Purpose: To assess the extent to which multiple Alzheimer disease (AD) biomarkers improve the ability to predict future decline in subjects with mild cognitive impairment (MCI) compared with predictions based on clinical parameters alone.
Materials and methods: All protocols were approved by the institutional review board at each site, and written informed consent was obtained from all subjects. The study was HIPAA compliant. Alzheimer's Disease Neuroimaging Initiative (ADNI) baseline magnetic resonance (MR) imaging and fluorine 18 fluorodeoxyglucose (FDG) positron emission tomography (PET) studies for 97 subjects with MCI were used. MR imaging-derived gray matter probability maps and FDG PET images were analyzed by using independent component analysis, an unbiased data-driven method to extract independent sources of information from whole-brain data. The loading parameters for all MR imaging and FDG components, along with cerebrospinal fluid (CSF) proteins, were entered into logistic regression models (dependent variable: conversion to AD within 4 years). Eight models were considered, including all combinations of MR imaging, PET, and CSF markers with the covariates (age, education, apolipoprotein E genotype, Alzheimer's Disease Assessment Scale-Cognitive subscale score).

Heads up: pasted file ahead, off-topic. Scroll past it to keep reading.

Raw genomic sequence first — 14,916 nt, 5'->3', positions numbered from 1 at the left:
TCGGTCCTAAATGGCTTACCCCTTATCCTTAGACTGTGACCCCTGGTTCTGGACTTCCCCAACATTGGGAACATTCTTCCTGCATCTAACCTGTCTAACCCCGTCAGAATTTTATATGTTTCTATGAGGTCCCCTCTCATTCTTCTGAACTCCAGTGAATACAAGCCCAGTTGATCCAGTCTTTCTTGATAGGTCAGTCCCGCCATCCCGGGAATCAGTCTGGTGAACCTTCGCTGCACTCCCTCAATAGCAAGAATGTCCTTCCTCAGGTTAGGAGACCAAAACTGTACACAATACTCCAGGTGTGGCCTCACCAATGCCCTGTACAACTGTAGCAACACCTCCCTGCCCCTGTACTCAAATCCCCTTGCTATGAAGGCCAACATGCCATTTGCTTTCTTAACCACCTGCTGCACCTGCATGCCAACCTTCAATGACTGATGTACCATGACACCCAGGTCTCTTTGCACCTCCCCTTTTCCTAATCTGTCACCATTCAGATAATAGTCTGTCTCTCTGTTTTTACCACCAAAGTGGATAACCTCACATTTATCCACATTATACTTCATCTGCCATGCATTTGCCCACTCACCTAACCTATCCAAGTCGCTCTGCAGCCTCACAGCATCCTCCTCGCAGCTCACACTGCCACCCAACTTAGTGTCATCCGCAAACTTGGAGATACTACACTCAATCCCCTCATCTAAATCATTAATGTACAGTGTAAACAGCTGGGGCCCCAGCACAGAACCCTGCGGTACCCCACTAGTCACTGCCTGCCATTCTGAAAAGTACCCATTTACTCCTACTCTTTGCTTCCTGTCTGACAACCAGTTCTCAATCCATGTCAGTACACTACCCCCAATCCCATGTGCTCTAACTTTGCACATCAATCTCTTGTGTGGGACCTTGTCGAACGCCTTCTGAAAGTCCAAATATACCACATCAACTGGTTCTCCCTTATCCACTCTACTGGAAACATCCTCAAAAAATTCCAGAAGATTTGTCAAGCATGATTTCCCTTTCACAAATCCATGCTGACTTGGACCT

Results: Combining MR imaging, FDG PET, and CSF data with routine clinical tests significantly increased the accuracy of predicting conversion to AD compared with clinical testing alone. The misclassification rate decreased from 41.3% to 28.4% (P < .00001). FDG PET contributed more information to routine tests (P < .00001) than CSF (P = .32) or MR imaging (P = .08).
Conclusion: Imaging and CSF biomarkers can improve prediction of conversion from MCI to AD compared with baseline clinical testing. FDG PET appears to add the greatest prognostic information.